The Role of Formal and Informal Groups
The Role of Formal and Informal Groups Within the University of Phoenix Online By: Stephen Ruiz MGT 340 – Organization Theory and Behavior December 2011/January 2012 – Online Mondays Professor Robert Schlagheck, MS January 20, 2012 Formal and informal groups play a significant role within The University of Phoenix Online (UOP). A formal group would be “one defined by the organizations structure, with designated work assignments establishing tasks” (Robbins, 2011, p. 276).
A typical organizational chart would be an example of a formal group, where places and roles within a hierarchical organization are clearly defined.
An informal group would be “neither formally structured nor organizationally determined” (Robbins, 2011, p. 276). Informal groups often “develop around social or project groups” (Schatz, 2012). An example of an informal group could be a few employees who chose to take a walk during their break time each morning. UOP has several formal groups. First, there is a leadership team that is comprised of a Vice President, Senior Directors, Associate Directors and Managers. Their roles are defined and collectively they are in charge of measuring and maximizing productivity and defining organizational objectives.
Lately this group has been focusing on employee satisfaction after it was revealed, through employee surveys, that there was a growing dissatisfaction among employees. Things like inflexible work schedules and inconsistent communication from the leadership team were to blame. To improve this situation I would do many of the things this group is doing now but in a more aggressive manner. In addressing the inflexible work schedules, employees are now able to flex time more easily. I would implement alternative work schedules, more specifically, 4-10 work weeks.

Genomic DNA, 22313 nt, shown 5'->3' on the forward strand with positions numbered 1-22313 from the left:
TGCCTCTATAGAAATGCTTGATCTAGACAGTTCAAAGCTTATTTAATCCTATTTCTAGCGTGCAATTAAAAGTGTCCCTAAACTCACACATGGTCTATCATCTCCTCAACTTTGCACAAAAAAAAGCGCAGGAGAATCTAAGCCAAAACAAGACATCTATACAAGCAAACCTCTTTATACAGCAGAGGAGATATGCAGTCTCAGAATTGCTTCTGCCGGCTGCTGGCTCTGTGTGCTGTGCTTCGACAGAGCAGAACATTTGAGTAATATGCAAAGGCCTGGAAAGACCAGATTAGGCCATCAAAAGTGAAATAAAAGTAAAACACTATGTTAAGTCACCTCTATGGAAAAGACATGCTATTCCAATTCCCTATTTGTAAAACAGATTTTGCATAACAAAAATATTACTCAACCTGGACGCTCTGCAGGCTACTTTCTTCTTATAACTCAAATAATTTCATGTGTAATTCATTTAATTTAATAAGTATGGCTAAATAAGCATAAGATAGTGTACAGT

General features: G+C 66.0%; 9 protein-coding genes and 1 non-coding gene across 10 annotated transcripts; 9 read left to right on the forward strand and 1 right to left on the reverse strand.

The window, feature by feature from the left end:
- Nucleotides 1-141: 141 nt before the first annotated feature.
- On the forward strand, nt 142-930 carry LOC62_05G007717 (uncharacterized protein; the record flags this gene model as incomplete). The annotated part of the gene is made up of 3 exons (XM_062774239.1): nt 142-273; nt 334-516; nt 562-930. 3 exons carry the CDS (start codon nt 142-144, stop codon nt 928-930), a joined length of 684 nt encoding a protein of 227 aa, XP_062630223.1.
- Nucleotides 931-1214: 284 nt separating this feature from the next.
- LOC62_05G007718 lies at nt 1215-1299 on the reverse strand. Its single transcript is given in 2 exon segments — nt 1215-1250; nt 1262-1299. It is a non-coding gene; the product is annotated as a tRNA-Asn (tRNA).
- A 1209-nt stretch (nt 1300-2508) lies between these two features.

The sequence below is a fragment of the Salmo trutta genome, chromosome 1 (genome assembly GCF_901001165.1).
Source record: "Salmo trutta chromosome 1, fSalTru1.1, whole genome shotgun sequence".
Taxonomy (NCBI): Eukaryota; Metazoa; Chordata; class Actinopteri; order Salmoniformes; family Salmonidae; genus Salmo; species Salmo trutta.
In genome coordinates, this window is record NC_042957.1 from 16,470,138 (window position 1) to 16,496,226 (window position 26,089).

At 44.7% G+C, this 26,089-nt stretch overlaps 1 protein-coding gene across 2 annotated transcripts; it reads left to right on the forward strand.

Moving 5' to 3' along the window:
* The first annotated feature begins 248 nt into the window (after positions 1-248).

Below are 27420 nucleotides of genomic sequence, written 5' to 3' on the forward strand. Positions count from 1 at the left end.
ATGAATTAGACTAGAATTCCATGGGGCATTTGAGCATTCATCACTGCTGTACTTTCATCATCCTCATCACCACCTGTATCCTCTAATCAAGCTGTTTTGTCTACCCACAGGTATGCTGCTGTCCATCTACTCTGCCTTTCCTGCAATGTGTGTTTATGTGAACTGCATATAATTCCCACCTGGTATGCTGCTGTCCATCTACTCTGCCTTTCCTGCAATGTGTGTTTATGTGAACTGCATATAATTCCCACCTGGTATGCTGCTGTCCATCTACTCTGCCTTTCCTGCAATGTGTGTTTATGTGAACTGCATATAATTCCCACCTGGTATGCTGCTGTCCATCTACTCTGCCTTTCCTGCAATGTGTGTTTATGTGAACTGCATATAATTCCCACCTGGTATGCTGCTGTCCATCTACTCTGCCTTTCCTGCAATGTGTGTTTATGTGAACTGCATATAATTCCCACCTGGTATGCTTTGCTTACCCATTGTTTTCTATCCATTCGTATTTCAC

Regarding the inconsistent communication, we now have all division teleconferences to make the communication more uniform. Again, this strategy has been too infrequent and reactive instead of proactive. I would hold implement more frequent communication opportunities. Perhaps a weekly all finance or all enrollment communication. Next there are work teams. These are formal groups with a manager and ten employees. These team are formed based on the geographical regions that they service. The manager is responsible for motivating and providing support to the team members.
The team members or advisors are responsible for assisting students. In my case, processing financial aid files, and providing customer service to students, while maintaining acceptable retention and accounts receivable levels. An improvement I would implement would be similar to the Fiedler model discussed in the text. In the past year, I have had 5 different managers. I would try to establish manager-team that have styles that compliment each other. There are a plethora of informal groups at UOP. These groups are encouraged at UOP.
There are reading groups, walking groups, and even a ping pong group to name a few. Personally, I am a member of a small lunch group and a larger social group. The lunch group is made up of 3 others. We all are in the same position and have common interests such as movies and sports. I would refer to these employees as friends. The larger social group is less defined but is a network of past and present team members and we share information, “the grapevine”. I would refer to these members as acquaintances.
In the end, formal and informal groups can be both positive and negative. The structure and defined roles and objectives are positive. Personal conflict and gossip would be examples of negative attributes of groups References Robbins, S. P. & Judge, T. A. (2011). Organizational Behavior. Upper Saddle River: Pearson Educational, Inc. Schatz, T. (2012). Basic Types of Organizational Structure: Formal and Informal. Retrieved from http://smallbusiness. chron. com/basic-types-organizational-structure-formal-informal-982. html